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How-To-Study7

How To Study The Bible – Part 7

written by on the topic of Bible Studies on April, 2014

When studying the Bible, a person can make the Scriptures say anything they want if they pull verses out of their context. Though there are a lot of principles we utilize when interpreting the Bible, perhaps the most important principle of them all is context. Let’s take a look at some different aspects of this important hermeneutical principle.

Surrounding Verses
Every verse should be interpreted and understood with an understanding of the surrounding verses. Isaiah teaches that Scripture should be studied in light of all the other verses in the Bible (Isaiah 28:10). Once the surrounding verses are examined, we can then work our way out from these verses and investigate other relevant information. The order of progression should be as follows: surrounding verses, surrounding paragraphs, entire book, books by the same author, same Testament, entire Bible, and extra Biblical sources.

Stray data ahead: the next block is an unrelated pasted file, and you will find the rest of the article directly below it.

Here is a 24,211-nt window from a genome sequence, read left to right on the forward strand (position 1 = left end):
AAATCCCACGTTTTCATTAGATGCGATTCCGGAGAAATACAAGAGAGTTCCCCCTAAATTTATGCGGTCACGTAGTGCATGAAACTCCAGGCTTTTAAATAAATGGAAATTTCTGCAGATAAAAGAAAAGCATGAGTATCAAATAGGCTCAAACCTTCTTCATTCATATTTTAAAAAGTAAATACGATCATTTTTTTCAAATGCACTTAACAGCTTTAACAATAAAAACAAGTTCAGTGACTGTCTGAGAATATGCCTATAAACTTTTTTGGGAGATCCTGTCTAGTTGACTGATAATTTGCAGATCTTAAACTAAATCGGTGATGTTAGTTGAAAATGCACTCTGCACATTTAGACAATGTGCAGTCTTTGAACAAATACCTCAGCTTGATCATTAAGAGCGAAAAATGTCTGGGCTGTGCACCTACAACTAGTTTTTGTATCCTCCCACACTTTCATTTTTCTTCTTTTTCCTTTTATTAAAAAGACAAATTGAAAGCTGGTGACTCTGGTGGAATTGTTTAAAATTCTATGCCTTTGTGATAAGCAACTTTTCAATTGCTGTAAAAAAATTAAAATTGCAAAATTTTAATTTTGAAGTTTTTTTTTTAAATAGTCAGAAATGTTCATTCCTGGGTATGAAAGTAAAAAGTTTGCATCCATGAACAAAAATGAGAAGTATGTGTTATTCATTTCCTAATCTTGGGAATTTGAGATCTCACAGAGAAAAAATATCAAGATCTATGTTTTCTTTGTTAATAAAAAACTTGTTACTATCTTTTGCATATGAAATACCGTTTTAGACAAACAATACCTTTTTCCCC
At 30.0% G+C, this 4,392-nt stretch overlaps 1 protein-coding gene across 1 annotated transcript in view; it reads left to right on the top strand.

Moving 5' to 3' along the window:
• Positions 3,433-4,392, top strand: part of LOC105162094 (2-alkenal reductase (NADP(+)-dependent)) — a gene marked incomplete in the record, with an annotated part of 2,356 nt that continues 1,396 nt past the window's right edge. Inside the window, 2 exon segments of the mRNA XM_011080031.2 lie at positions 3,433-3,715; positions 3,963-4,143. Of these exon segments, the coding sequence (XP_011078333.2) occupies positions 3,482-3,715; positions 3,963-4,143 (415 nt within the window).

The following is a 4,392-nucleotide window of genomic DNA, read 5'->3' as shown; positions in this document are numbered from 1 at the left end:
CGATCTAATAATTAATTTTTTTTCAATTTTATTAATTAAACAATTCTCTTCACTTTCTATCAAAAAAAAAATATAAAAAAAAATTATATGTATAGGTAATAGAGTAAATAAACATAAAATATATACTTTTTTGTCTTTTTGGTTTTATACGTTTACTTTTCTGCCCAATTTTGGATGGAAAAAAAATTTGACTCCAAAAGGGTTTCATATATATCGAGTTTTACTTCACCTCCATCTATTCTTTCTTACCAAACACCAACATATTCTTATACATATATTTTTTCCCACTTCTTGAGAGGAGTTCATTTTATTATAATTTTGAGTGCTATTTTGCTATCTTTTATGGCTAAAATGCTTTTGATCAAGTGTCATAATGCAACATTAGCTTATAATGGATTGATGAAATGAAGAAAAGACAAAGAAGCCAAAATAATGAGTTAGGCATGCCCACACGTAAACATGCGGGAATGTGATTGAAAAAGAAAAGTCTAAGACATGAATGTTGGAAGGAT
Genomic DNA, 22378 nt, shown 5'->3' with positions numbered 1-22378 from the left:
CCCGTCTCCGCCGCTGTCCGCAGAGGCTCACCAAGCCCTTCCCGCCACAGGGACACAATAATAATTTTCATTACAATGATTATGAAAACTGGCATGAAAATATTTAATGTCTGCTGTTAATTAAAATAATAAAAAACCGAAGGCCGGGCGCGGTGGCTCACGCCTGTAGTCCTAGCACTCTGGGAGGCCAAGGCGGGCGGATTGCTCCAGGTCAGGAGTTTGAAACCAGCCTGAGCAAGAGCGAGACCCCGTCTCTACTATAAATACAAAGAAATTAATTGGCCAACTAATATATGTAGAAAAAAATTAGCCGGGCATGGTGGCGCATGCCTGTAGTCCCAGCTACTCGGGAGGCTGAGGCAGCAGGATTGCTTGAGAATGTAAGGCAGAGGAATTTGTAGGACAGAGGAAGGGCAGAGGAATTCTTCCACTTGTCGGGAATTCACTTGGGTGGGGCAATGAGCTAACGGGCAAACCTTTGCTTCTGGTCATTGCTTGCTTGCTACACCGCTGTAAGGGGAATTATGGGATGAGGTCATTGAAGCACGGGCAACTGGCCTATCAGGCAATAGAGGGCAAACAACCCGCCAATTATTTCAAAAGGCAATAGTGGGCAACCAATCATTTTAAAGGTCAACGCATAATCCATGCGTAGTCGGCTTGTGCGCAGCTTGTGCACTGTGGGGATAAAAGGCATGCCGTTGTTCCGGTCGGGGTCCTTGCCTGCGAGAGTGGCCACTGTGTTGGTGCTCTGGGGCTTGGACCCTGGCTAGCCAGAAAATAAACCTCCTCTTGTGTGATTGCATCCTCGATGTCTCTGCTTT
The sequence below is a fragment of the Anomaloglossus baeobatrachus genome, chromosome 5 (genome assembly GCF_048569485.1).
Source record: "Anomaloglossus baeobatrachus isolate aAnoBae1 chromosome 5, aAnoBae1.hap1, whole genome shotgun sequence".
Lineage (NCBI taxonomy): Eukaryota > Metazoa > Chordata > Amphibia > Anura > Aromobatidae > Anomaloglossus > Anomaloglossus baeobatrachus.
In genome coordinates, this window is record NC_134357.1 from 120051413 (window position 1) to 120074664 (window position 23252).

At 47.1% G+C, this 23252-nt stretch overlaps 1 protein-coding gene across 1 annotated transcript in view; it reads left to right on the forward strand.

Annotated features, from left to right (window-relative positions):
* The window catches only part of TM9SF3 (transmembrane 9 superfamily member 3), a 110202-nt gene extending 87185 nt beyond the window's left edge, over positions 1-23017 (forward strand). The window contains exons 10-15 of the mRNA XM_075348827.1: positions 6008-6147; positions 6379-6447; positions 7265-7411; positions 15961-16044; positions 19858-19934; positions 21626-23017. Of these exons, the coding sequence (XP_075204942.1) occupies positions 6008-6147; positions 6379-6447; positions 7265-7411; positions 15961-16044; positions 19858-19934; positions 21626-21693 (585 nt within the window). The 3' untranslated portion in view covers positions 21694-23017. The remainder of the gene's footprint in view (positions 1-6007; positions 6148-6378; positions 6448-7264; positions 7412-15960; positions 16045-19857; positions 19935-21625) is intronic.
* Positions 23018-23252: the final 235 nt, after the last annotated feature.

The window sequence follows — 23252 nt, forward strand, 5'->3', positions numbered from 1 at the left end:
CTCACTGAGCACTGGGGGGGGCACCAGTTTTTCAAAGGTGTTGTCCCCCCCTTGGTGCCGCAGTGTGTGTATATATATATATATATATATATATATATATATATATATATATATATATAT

Intended Audience
When we study the Bible we realize that Scripture is sometimes directly addressed to certain groups (i.e., Jew or gentile, Israel or the church, lost or saved), therefore we must always ask, “who is the intended audience?” Examples would be the Sabbath, Circumcision, and Dietary laws found in Exodus or the fact that the Epistle of James is written to the saved.

General Theme/Circumstance
Always keep in mind the general theme and circumstance of the text. Be careful quoting from the book of Job or Ecclesiastes. Many passages in these books contain statements and information from the view of faulty human reasoning.

About the Author

Lank Oxendine is a full-time professor and the Dean of Men at Golden State Baptist College.

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